From contributor D:
I don't understand why the finish is "thick and brittle." The polyester sealer should be sanded back aggressively to level it out and eliminate dimples in the surface where the pores are. That only leaves a thin film over the wood. Then a coat (or two) of CV should not add a very thick film and it should be very tough.

If you want a lacquer finish, then why not use a natural/clear paste wood pore filler and lacquer? If your finisher doesn't offer that option, can you find another who does? What type of work are you doing?

From contributor A:
If you're going with that then use Zinsser sealcoat for the shellac part to test with to insure there are no adhesion concerns from wax like the others have.

From the original questioner:
The finish is brittle in the sense that when a dent occurs the finish fractures as the wood is dented making for a difficult and usually noticeable repair, unlike a lacquer finish unless built heavily.We are not using polyester sealer but polyester finish applied heavily and essentially ground flat while filling the grain. For gloss finishes the polyester is flattened and buffed with no other topcoat.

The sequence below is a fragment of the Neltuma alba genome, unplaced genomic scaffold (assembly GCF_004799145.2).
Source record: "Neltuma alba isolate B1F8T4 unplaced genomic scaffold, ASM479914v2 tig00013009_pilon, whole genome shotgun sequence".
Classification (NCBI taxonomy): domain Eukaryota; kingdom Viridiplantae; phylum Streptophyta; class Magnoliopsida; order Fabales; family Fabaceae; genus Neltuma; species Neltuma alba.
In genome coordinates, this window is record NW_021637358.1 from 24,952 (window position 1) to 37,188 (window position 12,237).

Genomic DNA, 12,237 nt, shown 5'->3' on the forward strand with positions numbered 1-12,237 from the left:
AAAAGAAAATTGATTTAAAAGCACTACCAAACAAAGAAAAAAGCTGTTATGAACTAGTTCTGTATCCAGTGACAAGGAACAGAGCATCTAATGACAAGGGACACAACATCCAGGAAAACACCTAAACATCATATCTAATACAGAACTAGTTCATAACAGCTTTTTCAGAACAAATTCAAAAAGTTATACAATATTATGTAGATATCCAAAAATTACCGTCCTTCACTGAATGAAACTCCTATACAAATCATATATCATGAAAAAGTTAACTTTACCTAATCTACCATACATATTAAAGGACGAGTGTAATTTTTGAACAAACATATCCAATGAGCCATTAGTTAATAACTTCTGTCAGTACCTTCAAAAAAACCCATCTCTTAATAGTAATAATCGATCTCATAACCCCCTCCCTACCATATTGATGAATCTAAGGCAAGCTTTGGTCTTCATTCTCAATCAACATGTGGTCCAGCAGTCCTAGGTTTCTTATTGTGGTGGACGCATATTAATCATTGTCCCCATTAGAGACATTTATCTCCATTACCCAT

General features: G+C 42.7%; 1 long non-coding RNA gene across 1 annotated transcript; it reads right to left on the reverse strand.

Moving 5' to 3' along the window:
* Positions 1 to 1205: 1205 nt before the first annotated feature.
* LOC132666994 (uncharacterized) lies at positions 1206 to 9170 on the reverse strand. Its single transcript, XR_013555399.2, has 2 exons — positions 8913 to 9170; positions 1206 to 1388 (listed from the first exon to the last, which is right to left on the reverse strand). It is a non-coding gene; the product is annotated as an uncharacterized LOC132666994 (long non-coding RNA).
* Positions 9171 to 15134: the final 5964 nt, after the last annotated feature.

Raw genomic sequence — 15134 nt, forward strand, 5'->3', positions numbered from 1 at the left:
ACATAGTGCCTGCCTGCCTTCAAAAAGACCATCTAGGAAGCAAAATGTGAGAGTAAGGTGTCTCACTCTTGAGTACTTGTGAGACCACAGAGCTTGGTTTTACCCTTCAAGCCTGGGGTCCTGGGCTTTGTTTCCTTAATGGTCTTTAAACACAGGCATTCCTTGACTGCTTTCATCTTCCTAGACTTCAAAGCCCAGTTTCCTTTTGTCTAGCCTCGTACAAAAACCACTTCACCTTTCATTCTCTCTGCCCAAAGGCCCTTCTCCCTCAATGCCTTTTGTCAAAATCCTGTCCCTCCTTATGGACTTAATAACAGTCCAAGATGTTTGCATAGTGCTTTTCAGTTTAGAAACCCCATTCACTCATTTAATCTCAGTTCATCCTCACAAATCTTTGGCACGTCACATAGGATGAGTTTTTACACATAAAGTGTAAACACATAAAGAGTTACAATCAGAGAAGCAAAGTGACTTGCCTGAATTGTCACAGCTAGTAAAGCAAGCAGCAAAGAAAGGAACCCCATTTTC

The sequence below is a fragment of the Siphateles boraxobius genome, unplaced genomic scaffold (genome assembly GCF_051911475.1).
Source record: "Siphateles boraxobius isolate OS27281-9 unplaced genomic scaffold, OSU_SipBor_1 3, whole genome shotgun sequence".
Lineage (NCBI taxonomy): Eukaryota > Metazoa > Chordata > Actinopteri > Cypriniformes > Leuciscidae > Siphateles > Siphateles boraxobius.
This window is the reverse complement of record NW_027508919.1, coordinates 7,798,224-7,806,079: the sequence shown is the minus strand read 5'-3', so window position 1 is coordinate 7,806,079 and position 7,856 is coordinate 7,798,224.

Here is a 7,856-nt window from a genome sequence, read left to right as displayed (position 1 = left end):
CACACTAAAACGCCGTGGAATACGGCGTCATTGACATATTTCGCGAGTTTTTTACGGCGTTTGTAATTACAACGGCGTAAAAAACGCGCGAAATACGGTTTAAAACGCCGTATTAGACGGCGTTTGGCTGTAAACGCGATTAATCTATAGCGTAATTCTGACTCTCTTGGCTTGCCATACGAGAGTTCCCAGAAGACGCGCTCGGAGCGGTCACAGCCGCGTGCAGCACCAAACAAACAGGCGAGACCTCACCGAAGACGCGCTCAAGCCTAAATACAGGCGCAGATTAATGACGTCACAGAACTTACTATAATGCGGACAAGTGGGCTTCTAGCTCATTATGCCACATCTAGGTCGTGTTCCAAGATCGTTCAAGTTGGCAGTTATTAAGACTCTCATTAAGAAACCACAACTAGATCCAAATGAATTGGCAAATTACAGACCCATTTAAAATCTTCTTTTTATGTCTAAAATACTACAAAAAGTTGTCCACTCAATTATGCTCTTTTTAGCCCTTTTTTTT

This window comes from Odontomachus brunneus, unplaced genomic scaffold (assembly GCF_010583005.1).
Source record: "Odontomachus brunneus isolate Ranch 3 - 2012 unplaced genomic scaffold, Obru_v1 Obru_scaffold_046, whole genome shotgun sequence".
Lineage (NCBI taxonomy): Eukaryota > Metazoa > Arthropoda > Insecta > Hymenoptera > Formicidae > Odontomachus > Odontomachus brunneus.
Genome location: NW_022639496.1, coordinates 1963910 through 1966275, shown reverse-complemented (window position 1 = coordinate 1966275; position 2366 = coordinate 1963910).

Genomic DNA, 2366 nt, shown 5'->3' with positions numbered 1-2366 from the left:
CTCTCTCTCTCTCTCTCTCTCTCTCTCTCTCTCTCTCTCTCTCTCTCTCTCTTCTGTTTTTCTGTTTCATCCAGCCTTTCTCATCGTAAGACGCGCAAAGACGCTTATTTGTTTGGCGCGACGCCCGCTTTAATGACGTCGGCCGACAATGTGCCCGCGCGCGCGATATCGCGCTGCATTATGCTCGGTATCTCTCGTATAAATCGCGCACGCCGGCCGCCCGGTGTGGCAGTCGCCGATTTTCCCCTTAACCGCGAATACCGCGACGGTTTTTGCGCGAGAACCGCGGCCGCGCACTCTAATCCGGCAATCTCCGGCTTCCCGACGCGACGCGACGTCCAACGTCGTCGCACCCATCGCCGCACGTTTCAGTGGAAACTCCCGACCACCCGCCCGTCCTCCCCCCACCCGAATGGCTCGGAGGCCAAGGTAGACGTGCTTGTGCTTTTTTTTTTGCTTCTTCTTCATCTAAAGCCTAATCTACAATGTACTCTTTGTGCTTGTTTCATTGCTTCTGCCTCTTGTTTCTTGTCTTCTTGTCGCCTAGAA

From contributor B:
Is it possible where the dents are the CV is lifting? Polyester doesn't usually fracture when dented. Do the gloss finishes do the same thing?

From the original questioner:
I have been lucky enough to not dent a gloss finish yet. I can't tell if it is just the CV lifting or if the CV and polyester are fracturing together. That would be my guess but it would just be a guess. Either way the end result is the same, damage needing repair, thus the attempt to switch to a finish that will be easier to repair and less prone to hard damage.